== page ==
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Marilyn French

This page was updated by Mara French on 12/27/10. Send any corrections or additions to Revisions: 2010.

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Marilyn French (nŽe Edwards) (November 21, 1929 - May 2, 2009) was an American author.

French was born in Brooklyn to E. Charles Edwards and Isabel Hazz Edwards. She attended Hofstra University (then Hofstra College) where she also received a master's degree in English in 1964. She married Robert M. French Jr. in 1950; the couple divorced in 1967. She later attended Harvard University, earning a Ph.D in 1972. Years later she became an instructor at Hofstra University.

In her work, French asserted that women's oppression is an intrinsic part of the male-dominated global culture. Beyond Power: On Women, Men and Morals (1985) is a historical examination of the effects of patriarchy on the world.

French's 1977 novel, The Women's Room, follows the lives of Mira and her friends in 1950s and 1960s America, including Val, a militant radical feminist. The novel portrays the details of the lives of women at this time and also the feminist movement of this era in the United States. At one point in the book the character Val says "all men are rapists". This quote has often been incorrectly attributed to Marilyn French herself. French's first book was a thesis on James Joyce.

French was diagnosed with esophageal cancer in 1992. This experience was the basis for her book A Season in Hell: A Memoir (1998).

She is mentioned in the 1982 ABBA song, "The Day Before You Came". The lyrics that mentioned French were: "I must have read a while, the latest one by Marilyn French or something in that style".

French died from heart failure at age 79 on May 2, 2009, in Manhattan, New York City.








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NEW YORK (AP) - Marilyn French, the writer and feminist whose novel "The Women's Room" sold more than 20 million copies and transformed her into a leading figure in the women's movement, has died at 79. 

French died of heart failure Saturday at a Manhattan hospital, said Carol Jenkins, a friend and president of New York's Women's Media Center. 

Her 1977 first novel, "The Women's Room," transformed the college teacher into a feminist leader whose aim was "to change the entire social and economic structure of Western civilization, to make it a feminist world," she once said.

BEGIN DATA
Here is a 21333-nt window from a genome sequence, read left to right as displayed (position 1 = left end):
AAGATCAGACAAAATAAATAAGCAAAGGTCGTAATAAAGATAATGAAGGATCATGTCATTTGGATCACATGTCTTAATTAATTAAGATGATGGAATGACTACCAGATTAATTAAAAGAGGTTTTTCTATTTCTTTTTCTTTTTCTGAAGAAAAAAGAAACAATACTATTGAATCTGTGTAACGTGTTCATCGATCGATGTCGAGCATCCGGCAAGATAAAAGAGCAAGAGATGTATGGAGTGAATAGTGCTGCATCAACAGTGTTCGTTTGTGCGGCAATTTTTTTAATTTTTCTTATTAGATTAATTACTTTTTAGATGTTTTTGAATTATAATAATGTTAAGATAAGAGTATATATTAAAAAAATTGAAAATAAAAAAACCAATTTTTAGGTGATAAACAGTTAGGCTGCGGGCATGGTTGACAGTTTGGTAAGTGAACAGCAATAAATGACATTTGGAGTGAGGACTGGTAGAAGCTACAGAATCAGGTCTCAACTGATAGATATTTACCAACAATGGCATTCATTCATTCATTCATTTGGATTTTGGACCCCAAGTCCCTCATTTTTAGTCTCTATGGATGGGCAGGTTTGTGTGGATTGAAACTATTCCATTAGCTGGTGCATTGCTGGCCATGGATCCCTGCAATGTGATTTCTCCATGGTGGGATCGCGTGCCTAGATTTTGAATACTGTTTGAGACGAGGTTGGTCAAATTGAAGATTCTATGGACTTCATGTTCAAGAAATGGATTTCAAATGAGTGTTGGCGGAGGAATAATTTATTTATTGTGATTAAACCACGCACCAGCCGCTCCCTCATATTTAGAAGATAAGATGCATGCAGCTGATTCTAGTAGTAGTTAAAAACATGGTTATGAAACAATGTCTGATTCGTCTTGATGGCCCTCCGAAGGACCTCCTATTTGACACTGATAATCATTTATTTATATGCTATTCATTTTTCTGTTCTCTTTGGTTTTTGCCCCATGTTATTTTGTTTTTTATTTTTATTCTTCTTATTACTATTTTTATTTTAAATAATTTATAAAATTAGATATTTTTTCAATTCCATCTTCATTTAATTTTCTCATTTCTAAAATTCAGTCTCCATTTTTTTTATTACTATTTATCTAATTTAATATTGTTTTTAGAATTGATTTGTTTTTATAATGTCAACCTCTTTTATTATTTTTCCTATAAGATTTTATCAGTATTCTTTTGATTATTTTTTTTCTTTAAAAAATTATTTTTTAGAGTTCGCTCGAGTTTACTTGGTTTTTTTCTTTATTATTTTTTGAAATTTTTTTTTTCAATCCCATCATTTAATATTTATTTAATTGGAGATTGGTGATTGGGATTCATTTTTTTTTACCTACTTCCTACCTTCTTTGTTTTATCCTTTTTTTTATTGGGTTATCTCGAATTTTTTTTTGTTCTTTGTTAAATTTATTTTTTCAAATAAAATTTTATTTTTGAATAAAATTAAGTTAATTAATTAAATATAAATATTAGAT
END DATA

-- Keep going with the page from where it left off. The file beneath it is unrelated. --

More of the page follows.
The landmark novel, which was translated into 20 languages, details the journey to independence of a 1950s housewife who gets divorced and goes to graduate school. The book mirrored aspects of French's own life experiences, including the rape of her daughter. 

She was called anti-male after a character in the novel says: "All men are rapists, and that's all they are. Th ey rape us with their eyes, their laws, and their codes." 

"Those words came from a character, and she was not a man-hater, and never said that in her personal life," Jenkins said. "But she wanted men to accept their part in the domination of women." 

Still, the novel "connected with millions of women who had no way before of claiming their anger and discontent," Jenkins said. 

The male subjugation of women is the main theme of French's novels, essays, literary criticism and her four-volume, nonfictional "From Eve to Dawn: A History of Women." 

A Brooklyn native, French graduated from Long Island's Hofstra University with a master's degree, studying philosophy and English literature. She taught there in the 1960s. After her divorce, she earned a doctorate from Harvard and was an English professor at the College of the Holy Cross in Worcester, Mass. 

A smoker, she survived a battle with esophageal cancer in 1992 that included a 10-day coma she described in "Season in Hell: A Memoir." 

Her last novel is to be published this fall, and she was also working on a memoir. 

French is survived by her son, Robert French, of East Brunswick, NJ., and daughter Jamie French, of Cambridge, MA.